9

I'm trying to determine whether a point is located inside of a polygon or not. I use the following (for Swift modified) algorithm from this website:

func contains(polygon: [Point], test: Point) -> Bool {
    let count = polygon.count
    var i: Int, j: Int
    var contains = false
    for (i = 0, j = count - 1; i < count; j = i++) {
        if ( ((polygon[i].y >= test.y) != (polygon[j].y >= test.y)) &&
            (test.x <= (polygon[j].x - polygon[i].x) * (test.y - polygon[i].y) /
                (polygon[j].y - polygon[i].y) + polygon[i].x) ) {
                    contains = !contains;
        }
    }
    return contains;
}

However, when having a simple polygon with the following coordinates: (x: 0, y: 40), (x: 0, y: 0), (x: 20, y: 0), (x: 20, y: 20), (x: 40, y: 20), (x: 40, y: 40), and check for the point (x: 30, y: 20) the result is true as the if-statement evaluates to true when i and j are 5 and 4 ((x: 40, y: 40) and (x: 40, y: 20)), though the point is only located at the border of the polygon. The function should actually only evaluate true if the point is really located in the polygon. Thanks for any help or improvements/adjustments of the algorithm!

  • While the issue you describe certainly exists, your description of the test case does not look realistic. The condition in if statement does not evaluate to true on point (30, 20) and edge (40, 20)-(40, 40). The ((polygon[i].y >= test.y) != (polygon[j].y >= test.y)) part is already false. (20 >= 20) != (40 >= 20) is false. – AnT Aug 16 '15 at 7:55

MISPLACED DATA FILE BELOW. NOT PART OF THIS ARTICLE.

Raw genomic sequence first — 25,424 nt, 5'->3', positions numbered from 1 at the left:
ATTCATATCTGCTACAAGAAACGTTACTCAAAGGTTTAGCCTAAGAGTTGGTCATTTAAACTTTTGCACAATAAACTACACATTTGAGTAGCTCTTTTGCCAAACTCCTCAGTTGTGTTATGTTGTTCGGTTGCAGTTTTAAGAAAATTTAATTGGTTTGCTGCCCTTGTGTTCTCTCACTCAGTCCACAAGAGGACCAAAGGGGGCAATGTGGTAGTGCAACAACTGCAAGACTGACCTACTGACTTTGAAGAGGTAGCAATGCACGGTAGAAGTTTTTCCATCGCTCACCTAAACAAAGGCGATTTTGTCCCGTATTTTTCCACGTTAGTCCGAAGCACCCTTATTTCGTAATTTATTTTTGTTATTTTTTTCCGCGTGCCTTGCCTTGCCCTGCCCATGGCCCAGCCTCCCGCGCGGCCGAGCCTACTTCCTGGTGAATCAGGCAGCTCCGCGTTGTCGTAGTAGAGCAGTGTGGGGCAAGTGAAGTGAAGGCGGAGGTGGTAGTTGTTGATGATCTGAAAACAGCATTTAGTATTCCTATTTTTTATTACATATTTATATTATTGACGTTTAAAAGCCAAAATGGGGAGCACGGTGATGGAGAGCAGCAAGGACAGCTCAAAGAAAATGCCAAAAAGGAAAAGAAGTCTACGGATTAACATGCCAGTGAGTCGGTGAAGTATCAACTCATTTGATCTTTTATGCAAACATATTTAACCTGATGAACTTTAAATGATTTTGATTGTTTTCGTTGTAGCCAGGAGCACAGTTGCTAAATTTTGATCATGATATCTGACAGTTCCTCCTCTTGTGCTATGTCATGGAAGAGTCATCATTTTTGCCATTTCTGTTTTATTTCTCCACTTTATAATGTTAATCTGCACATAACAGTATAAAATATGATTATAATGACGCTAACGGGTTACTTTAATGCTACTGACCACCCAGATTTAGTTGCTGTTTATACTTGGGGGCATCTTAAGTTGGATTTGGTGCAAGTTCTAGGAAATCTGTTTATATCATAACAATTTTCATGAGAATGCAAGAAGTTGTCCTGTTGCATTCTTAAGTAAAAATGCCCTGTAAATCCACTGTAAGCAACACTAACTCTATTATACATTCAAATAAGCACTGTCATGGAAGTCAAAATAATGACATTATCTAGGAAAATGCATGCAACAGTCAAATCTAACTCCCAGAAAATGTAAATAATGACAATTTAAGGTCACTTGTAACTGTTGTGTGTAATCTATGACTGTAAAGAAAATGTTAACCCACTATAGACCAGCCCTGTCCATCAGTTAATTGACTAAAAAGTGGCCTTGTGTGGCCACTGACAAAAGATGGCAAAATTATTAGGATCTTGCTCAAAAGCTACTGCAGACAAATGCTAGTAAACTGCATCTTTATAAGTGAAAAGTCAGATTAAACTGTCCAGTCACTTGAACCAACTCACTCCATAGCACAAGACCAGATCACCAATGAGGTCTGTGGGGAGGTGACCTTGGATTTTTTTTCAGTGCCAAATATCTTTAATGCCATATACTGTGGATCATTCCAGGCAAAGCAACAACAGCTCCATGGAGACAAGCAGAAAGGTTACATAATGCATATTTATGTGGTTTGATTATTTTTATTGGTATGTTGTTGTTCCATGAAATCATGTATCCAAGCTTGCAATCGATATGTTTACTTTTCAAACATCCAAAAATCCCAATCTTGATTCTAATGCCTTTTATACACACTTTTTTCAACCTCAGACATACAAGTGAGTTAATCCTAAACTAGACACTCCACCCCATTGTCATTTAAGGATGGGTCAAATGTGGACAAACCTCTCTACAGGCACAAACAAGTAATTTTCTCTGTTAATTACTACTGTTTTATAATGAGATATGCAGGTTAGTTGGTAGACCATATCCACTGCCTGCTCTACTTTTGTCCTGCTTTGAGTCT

• There's no answer. It's what's called degeneracy.Floating point arithmetic is only so accurate, and so in fact there is a fuzzy border where points may be inside or outside the polygon, depending on how you write the test, even though all ways are mathematically correct. – Malcolm McLean Jan 29 '17 at 17:43
11

If this is for an iOS application, convert your polygon to a UIBezierPath, then use function containtsPoint() to verify if your point in in side that bezierpath

Example (iOS):

func contains(polygon: [CGPoint], test: CGPoint) -> Bool {
        if polygon.count <= 1 {
            return false //or if first point = test -> return true
        }

        var p = UIBezierPath()
        let firstPoint = polygon[0] as CGPoint

        p.moveToPoint(firstPoint)

        for index in 1...polygon.count-1 {
            p.addLineToPoint(polygon[index] as CGPoint)
        }

        p.closePath()

       return p.containsPoint(test)
    }
  • No it's not for an iOS application - however this effort isn't that bad - it would be interesting to know what algorithm the containsPoint() function is using – borchero Mar 30 '15 at 12:32
7
extension MKPolygon {
    func contain(coor: CLLocationCoordinate2D) -> Bool {
        let polygonRenderer = MKPolygonRenderer(polygon: self)
        let currentMapPoint: MKMapPoint = MKMapPointForCoordinate(coor)
        let polygonViewPoint: CGPoint = polygonRenderer.point(for: currentMapPoint)
        return polygonRenderer.path.contains(polygonViewPoint)
    }
}
  • This answer avoids using a MKPolygonRenderer and uses the MKPolygon directly – Moshe Gutman Feb 21 '19 at 16:42
  • MKMapPointForCoordinate(coor) is now MKMapPoint(coor) – Ruben Marin Feb 28 '19 at 12:35
6